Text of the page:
Photographer Kieran Doherty in Canada
In February and March each year, Canada’s capital city Ottawa, in partnership with the Rideau Valley Conservation Authority, undertakes ice breaking and clearing operations along the Rideau River between Rideau Falls and Hogs Back. This allows water to flow unrestricted and it alleviates potential spring flooding in flood-prone areas. So together with Human Planet Rivers team director Ciaran Flannery, technical wizard Patrick Murray and cinematographer Gerry Dawson, we set out to document this amazing spectacle. We first met the men who operate the Amphibex, which is pretty much a JCB that floats on water. This machine can dredge, gouge and crush anything on water and it was tasked with breaking the ice at the bottom of the falls so that when the controlled explosions further up the river take place, the avalanche of ice that is carried down stream actually has somewhere to go.
At the base of the falls is the Ottawa river here the ice is around 3 meters deep . The idea was for the Amphibex to clear away the ice from here but today it broke down. Tomorrow, the explosives will be set on the Rideau river at the top of the falls, and seven miles of ice will come crashing through the opened sluice gates, piling on top of the ice you can see here. In previous years this has resulted in a mountain of ice piling up as high as the falls themselves and stretching out 500 yards across the river. 2010 however, is unique. Ice dam workers have never experienced such high temperatures at this time of year. The Ottawa river ice is melting and opening up very quickly, which means the residue ice coming over the falls should clear very quickly.
A 50 foot crane arm was used for this picture that gives an overview of the Rideau river dam as it meets the Ottawa river. The crane was manually operated with incredible dexterity by Brad Irwin and Tyler Frysby who were able to place the remotely operated camera attached to the end of it to within an inch of where specialist remote (hothead)…that is technical terminology…. operator Brian Morris wanted it. I decided to attach a stills camera with a manual 24mm lens onto the end of the arm. Using a pre focused manual exposure with the Nikon intervalometer, I was able to set the camera to shoot one frame every five seconds. Brian was able to view everything his camera could see via his monitor. We would line up the shot director Ciaran Flannery wanted and I would then mirror my camera angle to the hothead camera angle and away we went. It’s important to remember here that the film takes priority over any stills, so to have these three pros allow me the freedom I had was really exceptional. Although it was pretty much a hit and miss affair for my stills, I came away with some shots that are just physically impossible to achieve any other way. A huge thank you to Brian, Brad and Tyler for their patience in helping the crew achieve some truly stunning footage.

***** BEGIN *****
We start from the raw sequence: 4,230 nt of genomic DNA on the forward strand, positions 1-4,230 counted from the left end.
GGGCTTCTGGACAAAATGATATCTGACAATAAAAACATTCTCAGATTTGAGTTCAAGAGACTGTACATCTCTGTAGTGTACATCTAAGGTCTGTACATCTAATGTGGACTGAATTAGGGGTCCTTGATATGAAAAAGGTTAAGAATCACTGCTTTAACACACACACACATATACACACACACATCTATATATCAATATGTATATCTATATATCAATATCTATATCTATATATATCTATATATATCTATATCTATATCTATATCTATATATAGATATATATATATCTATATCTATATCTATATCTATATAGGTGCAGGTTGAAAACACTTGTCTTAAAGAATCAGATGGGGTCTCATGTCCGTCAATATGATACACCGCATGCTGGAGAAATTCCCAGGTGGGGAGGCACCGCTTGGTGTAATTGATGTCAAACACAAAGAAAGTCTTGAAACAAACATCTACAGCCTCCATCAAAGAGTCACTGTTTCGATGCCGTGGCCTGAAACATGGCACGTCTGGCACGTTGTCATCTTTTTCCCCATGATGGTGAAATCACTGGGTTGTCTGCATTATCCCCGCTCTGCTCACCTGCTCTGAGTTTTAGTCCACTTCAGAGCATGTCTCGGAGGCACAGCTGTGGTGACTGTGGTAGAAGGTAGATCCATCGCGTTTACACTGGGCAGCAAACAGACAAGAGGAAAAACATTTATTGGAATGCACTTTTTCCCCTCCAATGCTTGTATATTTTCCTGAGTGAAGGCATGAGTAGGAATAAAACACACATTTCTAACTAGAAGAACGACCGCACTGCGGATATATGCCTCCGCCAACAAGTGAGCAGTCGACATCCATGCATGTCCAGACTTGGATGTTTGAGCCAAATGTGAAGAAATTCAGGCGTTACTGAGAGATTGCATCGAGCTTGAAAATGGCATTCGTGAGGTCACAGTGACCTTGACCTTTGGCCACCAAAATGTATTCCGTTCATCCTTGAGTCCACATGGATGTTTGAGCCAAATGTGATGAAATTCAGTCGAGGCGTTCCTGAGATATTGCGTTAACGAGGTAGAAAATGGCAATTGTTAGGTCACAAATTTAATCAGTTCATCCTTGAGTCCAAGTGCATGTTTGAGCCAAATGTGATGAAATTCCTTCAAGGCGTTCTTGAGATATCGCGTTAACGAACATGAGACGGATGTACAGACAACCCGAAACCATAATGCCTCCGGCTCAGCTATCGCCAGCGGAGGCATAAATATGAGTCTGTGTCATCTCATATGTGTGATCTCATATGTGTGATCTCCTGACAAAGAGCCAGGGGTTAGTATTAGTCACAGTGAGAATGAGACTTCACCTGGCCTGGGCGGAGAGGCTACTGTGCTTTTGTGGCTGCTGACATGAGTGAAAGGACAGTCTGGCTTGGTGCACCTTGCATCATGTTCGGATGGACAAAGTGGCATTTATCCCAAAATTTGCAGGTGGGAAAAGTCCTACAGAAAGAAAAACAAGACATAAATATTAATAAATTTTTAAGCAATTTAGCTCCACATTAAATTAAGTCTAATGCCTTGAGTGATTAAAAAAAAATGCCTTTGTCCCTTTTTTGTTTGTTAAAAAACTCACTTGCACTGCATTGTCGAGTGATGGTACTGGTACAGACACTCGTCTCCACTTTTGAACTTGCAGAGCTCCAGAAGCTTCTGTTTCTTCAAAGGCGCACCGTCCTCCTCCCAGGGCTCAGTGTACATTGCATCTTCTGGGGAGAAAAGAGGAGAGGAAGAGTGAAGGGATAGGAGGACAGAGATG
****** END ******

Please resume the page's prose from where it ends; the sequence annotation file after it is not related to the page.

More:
The next stage of the process after channels have been cut in the ice, is to drill holes for the explosives. Sticks of dynamite that really do resemble the Acme ones we used to see the Wily Coyote use to no avail against the Roadrunner, are then strategically dropped through the holes into the river to maximum effect. Fortunately these experts have far more success than the hapless coyote.
However this visual feast of amphibexes carving out flow channels in the Ottawa river, buzz saws cutting 50 metre blast channels, dynamite, explosions and mountains of ice flowing downstream just doesn’t happen by itself. It requires a dedicated team to pull this off. They are a handful of city of Ottawa workers who are each specialists not only in their knowledge of the flowing water of both the Ottawa and Rideau rivers, but in ice dams, heavy duty machine cutting, dynamite explosives and above all, safety. These men take to the ice every year and are passionate about the job that they do. In temperatures as cold as -20 these men will be out on the ice doing what they do best. You could almost say that it is a labour of love.
Who else would be working, let alone under such conditions, while the remaining 26 million Canadians were witnessing their Ice Hockey team making history at the Olympics in Vancouver? The camaraderie and sense of humour these men share is infectious. They keep each other entertained on the ice but never once will their focus waver during this dangerous job. They do all this and readily accommodate a demanding BBC film crew? It is consummate Canadian professionalism at its finest.
Mar 15, 2009 | Categories: Travel | Tags: amphibex, BBC, BBC Earth, BBC Human Planet, blogsherpa, Brad Irwin, Brian Morris, Canada, Ciaran Flannery, David Attenborough, Discovery, Discovery Channel, dynamite, explosions, freshet, Gerry Dawson, Hogs Back, Human Planet, human planet blog, Ice breakers, ice dam, John Hurt, Kieran Doherty, narrator, North America, Ottawa, Patrick Murray, Planeta Humano, Rideau Falls, Rideau River, Rideau Valley Conservation Authority, Tyler Frysby | Leave A Comment »